Browns president Mike Holmgren said he is still laying the foundation of his relationship with coach Eric Mangini, whom he elected to keep for a second season.
But Holmgren still seems to feel the need to defend that decision to the national media. That seemed the underlying vibe when a few members of the national media caught Holmgren in the hallway of Lucas Oil Stadium Thursday at the NFL Scouting Combine.
Holmgren seemed to hint that he went against what he'd planned to do when he arrived in Cleveland in December.
''There was a certain feeling when I came about what I should do,'' Holmgren said. ''But the more I got to know Eric I thought, 'Hey, there's a good coach here.' Honestly he reminds me a little of myself when I first started. And every day has gotten better. He's gotten more relaxed with me. We talk every day.
''I want him to know I'm not going to coach the team, but I also want him to know I'm there if he wants to bounce things off of me, ask questions, and we have done that. That's exactly how we've operated.
''I'm still a coach even though I have this fancy title.''
Holmgren insisted he will not force Mangini to run his schemes, presumably the West Coach offense.
''No, I won't ask him to inherit my system,'' Holmgren said. ''We will have conversations, but it's his team. He's willing to listen to my experiences and that's a big thing. It was a big thing of our early conversations. That's all I can ask that he's willing to listen, but I'm not going to jam anything down his throat.''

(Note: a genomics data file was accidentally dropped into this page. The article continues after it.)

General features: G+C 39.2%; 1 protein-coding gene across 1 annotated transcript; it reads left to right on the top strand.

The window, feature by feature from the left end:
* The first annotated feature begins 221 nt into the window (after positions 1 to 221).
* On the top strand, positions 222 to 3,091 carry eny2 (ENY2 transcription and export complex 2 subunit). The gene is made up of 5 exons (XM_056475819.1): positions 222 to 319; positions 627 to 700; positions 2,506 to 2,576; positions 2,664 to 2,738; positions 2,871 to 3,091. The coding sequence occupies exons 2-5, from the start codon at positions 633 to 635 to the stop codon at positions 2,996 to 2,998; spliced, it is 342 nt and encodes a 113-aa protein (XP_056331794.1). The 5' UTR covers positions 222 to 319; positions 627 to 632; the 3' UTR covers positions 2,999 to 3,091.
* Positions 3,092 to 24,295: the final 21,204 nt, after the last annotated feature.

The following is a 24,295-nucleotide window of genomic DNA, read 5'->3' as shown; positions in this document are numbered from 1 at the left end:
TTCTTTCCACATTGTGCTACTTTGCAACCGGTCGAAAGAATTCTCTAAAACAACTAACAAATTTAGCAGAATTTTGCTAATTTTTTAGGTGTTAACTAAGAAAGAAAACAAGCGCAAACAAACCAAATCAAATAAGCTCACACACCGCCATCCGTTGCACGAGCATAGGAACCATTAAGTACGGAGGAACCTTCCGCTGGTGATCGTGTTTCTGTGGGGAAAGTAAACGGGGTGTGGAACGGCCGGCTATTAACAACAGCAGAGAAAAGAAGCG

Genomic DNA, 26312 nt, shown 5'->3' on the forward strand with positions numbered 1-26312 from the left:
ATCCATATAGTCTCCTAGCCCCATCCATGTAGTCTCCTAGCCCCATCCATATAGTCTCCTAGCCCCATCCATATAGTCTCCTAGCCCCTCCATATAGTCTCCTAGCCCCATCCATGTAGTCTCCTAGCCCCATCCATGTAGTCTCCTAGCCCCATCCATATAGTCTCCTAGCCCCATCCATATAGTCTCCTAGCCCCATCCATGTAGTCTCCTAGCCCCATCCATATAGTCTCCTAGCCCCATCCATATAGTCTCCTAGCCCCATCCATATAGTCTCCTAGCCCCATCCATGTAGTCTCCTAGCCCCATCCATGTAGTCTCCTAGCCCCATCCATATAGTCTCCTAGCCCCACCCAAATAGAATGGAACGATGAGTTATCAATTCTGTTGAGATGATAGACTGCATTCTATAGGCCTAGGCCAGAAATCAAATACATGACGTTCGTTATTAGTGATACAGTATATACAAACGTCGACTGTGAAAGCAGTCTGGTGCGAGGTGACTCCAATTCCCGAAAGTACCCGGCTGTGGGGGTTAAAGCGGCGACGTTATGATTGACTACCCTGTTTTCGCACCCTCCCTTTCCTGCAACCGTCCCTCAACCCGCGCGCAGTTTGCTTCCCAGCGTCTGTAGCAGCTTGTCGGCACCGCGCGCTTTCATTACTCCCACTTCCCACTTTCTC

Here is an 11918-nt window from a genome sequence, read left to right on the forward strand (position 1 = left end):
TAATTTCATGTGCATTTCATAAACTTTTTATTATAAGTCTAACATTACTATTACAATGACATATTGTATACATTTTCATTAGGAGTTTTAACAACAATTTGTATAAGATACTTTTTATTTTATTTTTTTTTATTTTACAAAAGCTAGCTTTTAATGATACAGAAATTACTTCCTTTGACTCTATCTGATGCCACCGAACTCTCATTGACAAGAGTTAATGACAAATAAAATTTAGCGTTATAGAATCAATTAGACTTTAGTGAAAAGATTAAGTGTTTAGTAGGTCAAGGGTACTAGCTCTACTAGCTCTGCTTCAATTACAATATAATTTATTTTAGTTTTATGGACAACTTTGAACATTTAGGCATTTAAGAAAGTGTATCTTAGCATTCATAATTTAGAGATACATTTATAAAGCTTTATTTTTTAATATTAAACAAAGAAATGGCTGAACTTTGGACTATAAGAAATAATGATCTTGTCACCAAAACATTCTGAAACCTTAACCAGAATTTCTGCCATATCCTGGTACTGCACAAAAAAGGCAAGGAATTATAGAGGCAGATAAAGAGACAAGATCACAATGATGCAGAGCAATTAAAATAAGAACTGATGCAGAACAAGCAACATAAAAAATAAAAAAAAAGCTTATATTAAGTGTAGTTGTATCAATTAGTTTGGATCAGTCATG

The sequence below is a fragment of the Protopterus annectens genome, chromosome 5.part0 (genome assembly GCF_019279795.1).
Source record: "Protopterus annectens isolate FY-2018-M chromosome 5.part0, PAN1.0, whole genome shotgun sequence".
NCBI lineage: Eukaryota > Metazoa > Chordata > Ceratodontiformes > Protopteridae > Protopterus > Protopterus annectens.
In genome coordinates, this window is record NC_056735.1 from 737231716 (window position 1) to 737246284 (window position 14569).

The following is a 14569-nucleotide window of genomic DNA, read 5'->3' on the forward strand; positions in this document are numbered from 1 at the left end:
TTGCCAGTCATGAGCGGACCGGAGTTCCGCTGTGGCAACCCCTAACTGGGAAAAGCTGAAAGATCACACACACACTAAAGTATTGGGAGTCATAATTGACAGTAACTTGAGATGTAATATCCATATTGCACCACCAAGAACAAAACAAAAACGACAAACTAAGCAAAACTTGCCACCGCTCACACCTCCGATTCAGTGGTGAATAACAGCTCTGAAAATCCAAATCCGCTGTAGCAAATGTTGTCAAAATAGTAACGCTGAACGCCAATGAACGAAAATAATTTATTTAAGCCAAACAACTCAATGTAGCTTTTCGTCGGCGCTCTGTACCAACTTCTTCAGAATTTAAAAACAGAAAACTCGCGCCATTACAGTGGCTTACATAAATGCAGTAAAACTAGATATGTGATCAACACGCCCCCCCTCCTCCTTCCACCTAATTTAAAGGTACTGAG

Holmgren seemed enthused about how things are working out with himself, Mangini and new general manager Tom Heckert Jr., who spent the last nine years in Philadelphia.
''We have good guys,'' Holmgren said. ''They're team players and they're very very good at their jobs. If it works as well as it worked with (former Packers general manager) Ron (Wolf) and me, then great. If it can just be a little like that with Eric, it would be a good thing.''
Asked whether he's picked Mangini's brain about the New England Patriots system, Holmgren said, ''To be honest, I don't talk a lot about that system. Clearly they've won Super Bowls, so they're doing a lot of things very, very well. (Mangini) believes in the system, he brought some ideas. We talk about philosophy, how to run a practice, time off, communicating, smiling more, all sorts of stuff.
''Once we kind of laid the real foundation, which will take some more time, then we get into the nuts and bolts of 'OK, why are we doing this and how are we doing this?'''
Of Mangini, Holmgren said, ''I can't emphasize enough, he's fine, he's a good coach. But look, I've been doing it a long time. He knows this stuff. I'm going to toss him some stuff and if he likes it ....''
Asked how his effort to get Mangini to smile more was coming along, Holmgren said, ''He's doing great. I saw him on the plane yesterday, he was smiling like crazy.''